Friday, February 17, 2012
Why Drink Fresh Beer
Beer is a perishable product, so it deserves to be consumed and treated as such. While it is true that many beers can be "cellared" under the right conditions: primarily when they have a high ABV (8% minimum) and they are stored (upright) in a dark, cool environment (50-55F).
However, most beer one finds on the shelves is meant to be consumed within three to six months, at most. One brewery that has been vocal about the mission to provide fresh beer to its customers is Stone Brewing Co. Stone brews nine year-round beers which they adamantly encourage are to be consumed fresh. To help ensure this, Stone offers a web page called "Report Expired Beer," which is where the consumer can go if they find a store carrying "old" Stone beers.
So what's old? According to the "Report Expired Beer" page, it depends on the style. In general, beers with the highest hop concentrations, such as Pale Ales and India Pale Ales (IPA), tend to have the shortest shelf life. This is because the hop presence in these beers will fade fast. "Hopheads" out there make it their mission to get their IPAs and Double IPAs (DIPAs) as fresh as possible.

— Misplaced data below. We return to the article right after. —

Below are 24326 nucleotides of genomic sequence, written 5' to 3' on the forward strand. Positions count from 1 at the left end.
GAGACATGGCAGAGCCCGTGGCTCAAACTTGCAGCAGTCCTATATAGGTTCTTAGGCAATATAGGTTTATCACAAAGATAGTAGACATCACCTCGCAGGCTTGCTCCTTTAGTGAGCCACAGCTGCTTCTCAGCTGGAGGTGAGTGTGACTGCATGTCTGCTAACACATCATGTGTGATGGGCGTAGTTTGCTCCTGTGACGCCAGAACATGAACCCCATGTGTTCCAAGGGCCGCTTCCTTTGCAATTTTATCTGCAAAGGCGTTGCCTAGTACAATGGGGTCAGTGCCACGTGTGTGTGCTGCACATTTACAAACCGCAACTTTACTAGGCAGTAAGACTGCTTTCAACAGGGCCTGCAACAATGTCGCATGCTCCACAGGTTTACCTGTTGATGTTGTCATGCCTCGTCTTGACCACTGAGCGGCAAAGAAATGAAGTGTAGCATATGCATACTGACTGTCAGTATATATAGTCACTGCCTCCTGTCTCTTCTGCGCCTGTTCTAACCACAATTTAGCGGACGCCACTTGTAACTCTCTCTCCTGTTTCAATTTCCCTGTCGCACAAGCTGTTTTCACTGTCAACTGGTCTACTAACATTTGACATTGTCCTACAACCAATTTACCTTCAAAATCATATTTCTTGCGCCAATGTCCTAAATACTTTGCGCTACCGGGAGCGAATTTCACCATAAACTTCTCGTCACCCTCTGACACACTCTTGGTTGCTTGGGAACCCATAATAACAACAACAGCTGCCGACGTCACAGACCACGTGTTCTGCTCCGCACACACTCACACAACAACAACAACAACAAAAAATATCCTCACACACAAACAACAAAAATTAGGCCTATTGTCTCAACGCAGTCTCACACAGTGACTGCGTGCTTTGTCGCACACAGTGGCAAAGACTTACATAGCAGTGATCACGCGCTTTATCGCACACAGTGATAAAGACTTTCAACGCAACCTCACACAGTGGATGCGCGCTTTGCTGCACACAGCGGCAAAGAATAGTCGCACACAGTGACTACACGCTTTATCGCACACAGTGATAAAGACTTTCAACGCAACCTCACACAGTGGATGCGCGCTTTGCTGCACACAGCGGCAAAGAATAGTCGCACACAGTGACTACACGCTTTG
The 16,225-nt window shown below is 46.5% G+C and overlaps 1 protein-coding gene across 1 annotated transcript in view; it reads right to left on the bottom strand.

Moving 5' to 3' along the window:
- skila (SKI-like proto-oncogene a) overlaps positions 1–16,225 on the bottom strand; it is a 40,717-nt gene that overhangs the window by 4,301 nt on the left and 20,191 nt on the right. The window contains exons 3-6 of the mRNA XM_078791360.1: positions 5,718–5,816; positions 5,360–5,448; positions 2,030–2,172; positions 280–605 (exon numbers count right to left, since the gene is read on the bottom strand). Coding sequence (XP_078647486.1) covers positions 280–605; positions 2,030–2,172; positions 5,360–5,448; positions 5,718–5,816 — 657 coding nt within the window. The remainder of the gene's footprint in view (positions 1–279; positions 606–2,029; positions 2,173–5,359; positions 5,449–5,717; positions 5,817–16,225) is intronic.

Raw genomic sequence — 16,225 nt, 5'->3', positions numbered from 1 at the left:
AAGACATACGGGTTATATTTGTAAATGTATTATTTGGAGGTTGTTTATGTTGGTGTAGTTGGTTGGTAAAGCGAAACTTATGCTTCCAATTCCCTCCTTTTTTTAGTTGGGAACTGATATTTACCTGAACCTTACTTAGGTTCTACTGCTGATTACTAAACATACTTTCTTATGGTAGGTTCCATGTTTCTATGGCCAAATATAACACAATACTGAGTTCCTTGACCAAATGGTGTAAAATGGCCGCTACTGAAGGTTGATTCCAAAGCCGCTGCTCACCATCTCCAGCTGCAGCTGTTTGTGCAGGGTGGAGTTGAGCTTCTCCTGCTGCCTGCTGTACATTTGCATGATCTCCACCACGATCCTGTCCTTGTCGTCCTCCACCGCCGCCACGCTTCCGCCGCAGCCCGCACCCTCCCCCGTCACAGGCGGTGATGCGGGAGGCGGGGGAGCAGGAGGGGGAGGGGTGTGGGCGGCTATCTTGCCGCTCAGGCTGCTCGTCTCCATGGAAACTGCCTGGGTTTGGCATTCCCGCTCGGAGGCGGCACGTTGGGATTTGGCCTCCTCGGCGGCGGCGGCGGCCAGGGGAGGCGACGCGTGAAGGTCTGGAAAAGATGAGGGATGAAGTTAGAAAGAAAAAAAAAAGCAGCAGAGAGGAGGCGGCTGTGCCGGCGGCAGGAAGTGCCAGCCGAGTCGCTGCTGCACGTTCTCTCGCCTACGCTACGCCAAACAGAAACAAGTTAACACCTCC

Stone always lists an "Enjoy By" date near the necks of their year-round bottles. If you see a bottle on the shelf that is "expired," according to the date on the bottle, Stone asks that you report it to them so they can work with the retailer to get fresh beer in stock. Stone also offers the following guide for freshness:
Stone Pale Ale - 90 days after bottling
Stone IPA - 90 days after bottling
Stone Ruination IPA - 90 days after bottling
Stone Levitation Ale - 90 days after bottling
OAKED Arrogant Bastard Ale - 90 days after bottling
Arrogant Bastard Ale - 90 days after bottling
Stone Smoked Porter - 120 days after bottling
Stone Cali-Belgique IPA - 120 days after bottling
Stone Sublimely Self-Righteous Ale - 120 days after bottling
The special bottle of Stone IPA pictured above is a subtle reminder to retailers and customers that freshness counts. Stone Brewing Co. has been releasing randomly scattered bottles with these infographics to their accounts. Perhaps it's good luck to find one!
Not all breweries stamp bottling dates on their brews. Sometimes dates are stamped on case boxes, on the bottle cap, or on six-pack holders. Sometimes there's no date. Always feel free to talk with your favored retailer about when the beer arrived in the store so you can ensure its freshness.
*Image from The Stone Blog